Published: Tufa Village (Nevada): Placing the Fort Sage Drift Fence in a Larger Archaeological Context.

Far Western is proud to present the publication of

Tufa Village (Nevada): Placing the Fort Sage Drift Fence in a Larger Archaeological Context.

By D. CRAIG YOUNG and WILLIAM R. HILDEBRANDT,

The 102nd edition of the Anthropological Papers of the American Museum of Natural History

The Fort Sage Drift Fence is one of the largest pre-Contact rock features known in the Great Basin, and appears to date between 3700 and 1000 cal B.P. When Lori Pendleton and David Hurst Thomas (1983) first recorded the 2 km long complex, they were impressed by its sheer size and the amount of labor required to build it. This led them to hypothesize that it must have been constructed, maintained, and used by specialized groups associated with a centralized, village-based settlement system—a system that was not recognized in the archaeological record at that time. Their hypothesis turned out to be quite insightful, as subsequent analyses of faunal remains and settlement pattern data have documented the rise of logistical hunting organization linked to higher levels of settlement stability between about 4500 and 1000 cal B.P. throughout much of the Great Basin. Although Pendleton and Thomas’ (1983) proposal has been borne out on a general, interregional level, it has never been evaluated with local archaeological data. This monograph remedies this situation through reporting the excavation findings from a nearby, contemporaneous house-pit village site. These findings allow us to place the drift fence within its larger settlement context, and provide additional archaeological support for the original Pendleton-Thomas hypothesis.

“Over the course of many years, long after encountering the little blue book by Pendleton and Thomas, I hiked the Fort Sage Mountains, bagging peaks, strolling along fans, and often walking the long, linear feature of the drift fence. When Bill and I had the good fortune to investigate Tufa Village—a site we’d discovered during a pipeline project—and given my occasional and long-time collaboration with Bryan Hockett and Jim Carter (and many others) on expansive constructed features like the drift fence, our thoughts soon turned to tying our ideas of Middle Archaic settlement and social patterns to a specific setting, and thereby connecting, in a way, the village with the fence. It was a pleasure to work with Bill to take the seminal work of Pendleton and Thomas another small step forward.” – D. Craig Young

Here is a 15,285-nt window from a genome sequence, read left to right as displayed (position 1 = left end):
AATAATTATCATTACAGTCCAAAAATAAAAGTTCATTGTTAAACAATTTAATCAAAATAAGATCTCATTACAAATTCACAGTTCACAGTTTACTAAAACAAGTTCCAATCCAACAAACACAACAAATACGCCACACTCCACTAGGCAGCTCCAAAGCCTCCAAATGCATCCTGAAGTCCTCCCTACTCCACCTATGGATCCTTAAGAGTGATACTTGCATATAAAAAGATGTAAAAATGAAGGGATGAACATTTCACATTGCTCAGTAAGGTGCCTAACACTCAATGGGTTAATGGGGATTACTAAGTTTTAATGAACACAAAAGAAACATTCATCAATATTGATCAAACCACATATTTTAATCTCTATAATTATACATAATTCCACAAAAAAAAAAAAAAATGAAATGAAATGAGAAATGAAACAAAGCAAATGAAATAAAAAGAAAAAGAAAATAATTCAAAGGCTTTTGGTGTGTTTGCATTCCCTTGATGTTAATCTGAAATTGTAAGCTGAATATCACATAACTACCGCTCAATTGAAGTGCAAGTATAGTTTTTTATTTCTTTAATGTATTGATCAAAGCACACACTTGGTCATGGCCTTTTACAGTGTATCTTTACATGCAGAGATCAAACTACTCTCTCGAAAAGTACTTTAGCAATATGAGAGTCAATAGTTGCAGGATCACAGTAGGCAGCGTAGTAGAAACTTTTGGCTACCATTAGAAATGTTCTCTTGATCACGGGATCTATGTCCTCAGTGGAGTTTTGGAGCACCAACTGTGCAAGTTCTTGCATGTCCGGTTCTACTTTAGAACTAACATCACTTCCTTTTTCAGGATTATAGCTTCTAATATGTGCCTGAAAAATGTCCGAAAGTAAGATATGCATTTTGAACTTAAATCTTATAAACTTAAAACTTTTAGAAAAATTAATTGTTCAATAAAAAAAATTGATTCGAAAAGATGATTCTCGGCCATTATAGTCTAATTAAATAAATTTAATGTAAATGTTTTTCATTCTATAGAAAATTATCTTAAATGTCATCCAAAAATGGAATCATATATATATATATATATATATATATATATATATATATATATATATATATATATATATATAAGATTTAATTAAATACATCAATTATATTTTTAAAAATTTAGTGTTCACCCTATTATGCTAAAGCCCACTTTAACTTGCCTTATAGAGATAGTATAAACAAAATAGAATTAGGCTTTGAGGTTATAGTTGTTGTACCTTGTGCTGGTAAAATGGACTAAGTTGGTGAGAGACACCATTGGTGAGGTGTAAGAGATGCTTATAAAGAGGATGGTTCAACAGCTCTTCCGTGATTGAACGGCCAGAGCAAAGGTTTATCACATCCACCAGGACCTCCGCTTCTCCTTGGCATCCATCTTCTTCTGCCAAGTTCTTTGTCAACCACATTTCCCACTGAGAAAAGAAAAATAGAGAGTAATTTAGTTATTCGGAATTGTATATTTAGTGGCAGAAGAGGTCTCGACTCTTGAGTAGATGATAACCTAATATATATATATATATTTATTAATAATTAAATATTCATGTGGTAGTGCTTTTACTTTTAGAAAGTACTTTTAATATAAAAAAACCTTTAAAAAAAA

Dedication

Jim Carter, to whom this work is dedicated, continually encouraged our pursuits and motivated us to always consider the bigger picture.

Acknowledgments

Archaeological investigations surrounding Tufa Village epitomize the nexus of responsible development, public land management, technical proficiency, scientific inquiry, and critical review that results in this concise treatise on a significant aspect of Great Basin prehistory. These connections are made possible through the hard work and cooperation of many groups and individuals. We appreciate Vidler Water Company for allowing us to work along their pipeline right-of-way; Jim Hutchins, archaeologist at Vidler, provided a great opportunity to continue our work in the region.

Jim Carter, to whom this work is dedicated, guided our permitting process with the Carson City Field Office of the Bureau of Land Management. Although we work in a regulatory environment, Jim continually encouraged our pursuits and motivated us to always consider the bigger picture. We similarly appreciate the assistance of Rebecca Palmer of the Nevada State Historic Preservation Office, and Gene Hattori and the Nevada State Museum, for facilitating our research plans and allowing access to previous artifact collections. Thanks also to the tribal representatives from the Reno-Sparks Indian Colony and the Washoe Tribe of Nevada and California for assisting during all phases of our project.

Our excavation teams included Allen McCabe, Steven Neidig, Michael Darcangelo, Sarah Rice, Jerry Tarner, Neil Puckett, Thomas Martin, Maurine Kick, Bill Leyva, Andrea Nardin, Kyle Ross, Priscilla Taylor, Kristen Revell, Anna Starkey, and Hirschel Beail. We have benefited from the technical savvy of our laboratory and analytical team of Kim Carpenter, Eric Wohlgemuth, Daron Duke, Richard Hughes, Tim Carpenter, Kaely Colligan, and Jill Eubanks.
Our effort is only realized through the exceptional efforts of our graphic arts and publication team led by Nicole Birney. She relies on the talents of Tammara Norton, Kathleen Montgomery, and Michael Pardee. Kathy Davis provided editorial consistency. Special thanks go to each of you. We also appreciate the kind collaboration between Nicole and everyone at the American Museum of Natural History.